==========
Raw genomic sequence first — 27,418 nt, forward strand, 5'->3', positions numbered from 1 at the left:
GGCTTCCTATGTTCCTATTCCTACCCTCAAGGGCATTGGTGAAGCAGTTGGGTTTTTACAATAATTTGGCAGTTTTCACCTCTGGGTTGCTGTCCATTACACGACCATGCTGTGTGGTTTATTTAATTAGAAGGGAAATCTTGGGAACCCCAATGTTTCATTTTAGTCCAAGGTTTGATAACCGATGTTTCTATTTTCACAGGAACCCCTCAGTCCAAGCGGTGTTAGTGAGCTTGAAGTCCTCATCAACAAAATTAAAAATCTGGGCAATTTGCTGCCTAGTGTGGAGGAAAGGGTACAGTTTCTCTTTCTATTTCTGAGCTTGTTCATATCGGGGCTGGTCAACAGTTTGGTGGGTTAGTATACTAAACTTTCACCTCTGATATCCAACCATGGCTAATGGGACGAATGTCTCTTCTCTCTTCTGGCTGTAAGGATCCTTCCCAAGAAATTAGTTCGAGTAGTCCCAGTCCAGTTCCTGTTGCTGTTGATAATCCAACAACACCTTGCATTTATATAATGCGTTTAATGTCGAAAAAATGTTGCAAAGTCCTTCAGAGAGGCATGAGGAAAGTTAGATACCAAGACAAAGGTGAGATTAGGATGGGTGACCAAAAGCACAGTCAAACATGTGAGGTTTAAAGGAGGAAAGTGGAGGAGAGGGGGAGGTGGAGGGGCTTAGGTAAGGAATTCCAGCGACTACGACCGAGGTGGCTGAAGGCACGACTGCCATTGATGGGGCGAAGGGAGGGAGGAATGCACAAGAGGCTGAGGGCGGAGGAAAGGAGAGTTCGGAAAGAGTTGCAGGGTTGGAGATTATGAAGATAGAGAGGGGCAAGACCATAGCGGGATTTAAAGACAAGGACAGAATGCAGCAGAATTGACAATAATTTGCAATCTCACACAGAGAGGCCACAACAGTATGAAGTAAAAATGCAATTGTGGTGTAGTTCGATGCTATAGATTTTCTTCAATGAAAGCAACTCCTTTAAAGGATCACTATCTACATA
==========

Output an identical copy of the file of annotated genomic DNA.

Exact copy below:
Raw genomic sequence first — 27,418 nt, forward strand, 5'->3', positions numbered from 1 at the left:
GGCTTCCTATGTTCCTATTCCTACCCTCAAGGGCATTGGTGAAGCAGTTGGGTTTTTACAATAATTTGGCAGTTTTCACCTCTGGGTTGCTGTCCATTACACGACCATGCTGTGTGGTTTATTTAATTAGAAGGGAAATCTTGGGAACCCCAATGTTTCATTTTAGTCCAAGGTTTGATAACCGATGTTTCTATTTTCACAGGAACCCCTCAGTCCAAGCGGTGTTAGTGAGCTTGAAGTCCTCATCAACAAAATTAAAAATCTGGGCAATTTGCTGCCTAGTGTGGAGGAAAGGGTACAGTTTCTCTTTCTATTTCTGAGCTTGTTCATATCGGGGCTGGTCAACAGTTTGGTGGGTTAGTATACTAAACTTTCACCTCTGATATCCAACCATGGCTAATGGGACGAATGTCTCTTCTCTCTTCTGGCTGTAAGGATCCTTCCCAAGAAATTAGTTCGAGTAGTCCCAGTCCAGTTCCTGTTGCTGTTGATAATCCAACAACACCTTGCATTTATATAATGCGTTTAATGTCGAAAAAATGTTGCAAAGTCCTTCAGAGAGGCATGAGGAAAGTTAGATACCAAGACAAAGGTGAGATTAGGATGGGTGACCAAAAGCACAGTCAAACATGTGAGGTTTAAAGGAGGAAAGTGGAGGAGAGGGGGAGGTGGAGGGGCTTAGGTAAGGAATTCCAGCGACTACGACCGAGGTGGCTGAAGGCACGACTGCCATTGATGGGGCGAAGGGAGGGAGGAATGCACAAGAGGCTGAGGGCGGAGGAAAGGAGAGTTCGGAAAGAGTTGCAGGGTTGGAGATTATGAAGATAGAGAGGGGCAAGACCATAGCGGGATTTAAAGACAAGGACAGAATGCAGCAGAATTGACAATAATTTGCAATCTCACACAGAGAGGCCACAACAGTATGAAGTAAAAATGCAATTGTGGTGTAGTTCGATGCTATAGATTTTCTTCAATGAAAGCAACTCCTTTAAAGGATCACTATCTACATA